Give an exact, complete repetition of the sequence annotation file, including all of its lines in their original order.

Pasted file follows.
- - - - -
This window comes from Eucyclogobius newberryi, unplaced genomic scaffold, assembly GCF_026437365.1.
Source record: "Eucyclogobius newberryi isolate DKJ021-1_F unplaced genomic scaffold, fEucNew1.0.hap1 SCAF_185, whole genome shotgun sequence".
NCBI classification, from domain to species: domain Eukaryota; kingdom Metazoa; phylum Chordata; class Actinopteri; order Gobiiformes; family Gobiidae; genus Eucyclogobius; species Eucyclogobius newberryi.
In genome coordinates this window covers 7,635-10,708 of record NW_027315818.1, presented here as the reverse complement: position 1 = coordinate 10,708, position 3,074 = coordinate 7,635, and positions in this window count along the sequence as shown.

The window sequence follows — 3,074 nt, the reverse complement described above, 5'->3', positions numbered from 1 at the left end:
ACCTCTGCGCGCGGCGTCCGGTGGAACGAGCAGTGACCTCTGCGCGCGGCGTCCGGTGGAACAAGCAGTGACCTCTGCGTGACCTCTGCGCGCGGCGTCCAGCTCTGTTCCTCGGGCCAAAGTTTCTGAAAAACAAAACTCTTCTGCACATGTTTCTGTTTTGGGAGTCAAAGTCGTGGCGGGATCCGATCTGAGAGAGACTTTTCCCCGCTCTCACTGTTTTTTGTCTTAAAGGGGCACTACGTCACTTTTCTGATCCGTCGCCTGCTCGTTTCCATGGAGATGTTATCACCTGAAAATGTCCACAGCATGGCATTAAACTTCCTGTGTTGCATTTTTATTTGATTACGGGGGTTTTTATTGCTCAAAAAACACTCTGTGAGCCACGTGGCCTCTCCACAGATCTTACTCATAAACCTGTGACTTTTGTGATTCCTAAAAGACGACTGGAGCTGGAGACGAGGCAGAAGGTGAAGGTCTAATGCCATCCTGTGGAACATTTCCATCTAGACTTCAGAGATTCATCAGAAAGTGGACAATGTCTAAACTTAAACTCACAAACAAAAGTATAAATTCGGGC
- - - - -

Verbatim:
This window comes from Eucyclogobius newberryi, unplaced genomic scaffold, assembly GCF_026437365.1.
Source record: "Eucyclogobius newberryi isolate DKJ021-1_F unplaced genomic scaffold, fEucNew1.0.hap1 SCAF_185, whole genome shotgun sequence".
NCBI classification, from domain to species: domain Eukaryota; kingdom Metazoa; phylum Chordata; class Actinopteri; order Gobiiformes; family Gobiidae; genus Eucyclogobius; species Eucyclogobius newberryi.
In genome coordinates this window covers 7,635-10,708 of record NW_027315818.1, presented here as the reverse complement: position 1 = coordinate 10,708, position 3,074 = coordinate 7,635, and positions in this window count along the sequence as shown.

The window sequence follows — 3,074 nt, the reverse complement described above, 5'->3', positions numbered from 1 at the left end:
ACCTCTGCGCGCGGCGTCCGGTGGAACGAGCAGTGACCTCTGCGCGCGGCGTCCGGTGGAACAAGCAGTGACCTCTGCGTGACCTCTGCGCGCGGCGTCCAGCTCTGTTCCTCGGGCCAAAGTTTCTGAAAAACAAAACTCTTCTGCACATGTTTCTGTTTTGGGAGTCAAAGTCGTGGCGGGATCCGATCTGAGAGAGACTTTTCCCCGCTCTCACTGTTTTTTGTCTTAAAGGGGCACTACGTCACTTTTCTGATCCGTCGCCTGCTCGTTTCCATGGAGATGTTATCACCTGAAAATGTCCACAGCATGGCATTAAACTTCCTGTGTTGCATTTTTATTTGATTACGGGGGTTTTTATTGCTCAAAAAACACTCTGTGAGCCACGTGGCCTCTCCACAGATCTTACTCATAAACCTGTGACTTTTGTGATTCCTAAAAGACGACTGGAGCTGGAGACGAGGCAGAAGGTGAAGGTCTAATGCCATCCTGTGGAACATTTCCATCTAGACTTCAGAGATTCATCAGAAAGTGGACAATGTCTAAACTTAAACTCACAAACAAAAGTATAAATTCGGGC